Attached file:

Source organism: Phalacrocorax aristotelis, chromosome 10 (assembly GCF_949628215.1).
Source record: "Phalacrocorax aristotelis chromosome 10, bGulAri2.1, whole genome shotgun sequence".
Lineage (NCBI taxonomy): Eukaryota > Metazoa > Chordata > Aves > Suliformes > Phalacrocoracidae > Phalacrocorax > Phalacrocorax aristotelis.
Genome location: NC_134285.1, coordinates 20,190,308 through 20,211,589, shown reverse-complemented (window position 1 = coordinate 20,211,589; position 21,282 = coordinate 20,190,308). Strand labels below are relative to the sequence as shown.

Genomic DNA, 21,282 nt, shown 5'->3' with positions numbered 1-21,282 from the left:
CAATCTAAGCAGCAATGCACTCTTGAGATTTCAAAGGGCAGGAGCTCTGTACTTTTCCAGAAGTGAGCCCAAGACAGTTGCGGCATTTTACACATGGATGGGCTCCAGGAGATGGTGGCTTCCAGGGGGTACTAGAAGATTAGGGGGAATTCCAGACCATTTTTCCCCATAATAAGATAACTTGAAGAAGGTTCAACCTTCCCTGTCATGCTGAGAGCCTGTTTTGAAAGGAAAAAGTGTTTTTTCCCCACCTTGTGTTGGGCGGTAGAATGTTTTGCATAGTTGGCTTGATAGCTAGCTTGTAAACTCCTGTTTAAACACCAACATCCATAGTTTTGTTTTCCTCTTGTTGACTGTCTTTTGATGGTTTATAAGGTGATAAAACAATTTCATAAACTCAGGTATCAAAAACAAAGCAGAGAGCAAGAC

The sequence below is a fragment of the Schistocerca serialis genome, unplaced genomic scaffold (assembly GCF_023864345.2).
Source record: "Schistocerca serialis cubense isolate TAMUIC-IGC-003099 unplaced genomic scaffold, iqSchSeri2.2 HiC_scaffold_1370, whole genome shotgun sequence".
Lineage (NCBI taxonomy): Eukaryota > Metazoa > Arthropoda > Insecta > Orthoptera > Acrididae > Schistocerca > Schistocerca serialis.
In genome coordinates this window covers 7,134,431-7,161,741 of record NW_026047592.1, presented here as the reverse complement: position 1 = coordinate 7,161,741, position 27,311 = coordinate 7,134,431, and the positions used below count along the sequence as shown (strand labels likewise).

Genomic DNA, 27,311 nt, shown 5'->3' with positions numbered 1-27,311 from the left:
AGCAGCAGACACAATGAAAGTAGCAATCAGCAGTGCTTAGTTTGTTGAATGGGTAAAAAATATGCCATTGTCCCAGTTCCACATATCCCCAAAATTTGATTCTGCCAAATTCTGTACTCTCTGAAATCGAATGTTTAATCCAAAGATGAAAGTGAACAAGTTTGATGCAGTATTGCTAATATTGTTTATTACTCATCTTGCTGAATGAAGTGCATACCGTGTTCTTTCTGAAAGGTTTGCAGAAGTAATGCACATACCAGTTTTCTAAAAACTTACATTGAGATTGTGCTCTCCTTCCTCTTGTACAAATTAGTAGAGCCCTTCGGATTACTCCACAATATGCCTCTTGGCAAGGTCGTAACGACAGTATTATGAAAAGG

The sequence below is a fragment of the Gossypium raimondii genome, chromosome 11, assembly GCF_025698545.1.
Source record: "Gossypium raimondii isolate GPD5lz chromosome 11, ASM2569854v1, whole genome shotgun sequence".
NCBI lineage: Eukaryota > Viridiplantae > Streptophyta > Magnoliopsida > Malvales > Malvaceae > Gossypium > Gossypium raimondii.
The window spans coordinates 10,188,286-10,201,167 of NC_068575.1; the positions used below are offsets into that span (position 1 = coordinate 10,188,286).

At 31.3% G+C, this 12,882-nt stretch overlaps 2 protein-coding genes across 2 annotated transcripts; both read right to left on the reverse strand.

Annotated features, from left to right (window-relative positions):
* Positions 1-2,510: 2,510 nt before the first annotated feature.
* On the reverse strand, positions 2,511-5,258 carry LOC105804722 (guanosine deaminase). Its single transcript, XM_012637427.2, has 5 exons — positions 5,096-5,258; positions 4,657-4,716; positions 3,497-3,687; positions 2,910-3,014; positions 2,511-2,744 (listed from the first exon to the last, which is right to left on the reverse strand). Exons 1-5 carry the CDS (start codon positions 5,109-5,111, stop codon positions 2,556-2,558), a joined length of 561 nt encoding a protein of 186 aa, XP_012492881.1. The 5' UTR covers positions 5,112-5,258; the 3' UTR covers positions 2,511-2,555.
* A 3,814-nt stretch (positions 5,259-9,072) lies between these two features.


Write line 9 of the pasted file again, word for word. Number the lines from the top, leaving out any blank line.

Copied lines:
Lineage (NCBI taxonomy): Eukaryota > Metazoa > Arthropoda > Insecta > Orthoptera > Acrididae > Schistocerca > Schistocerca serialis.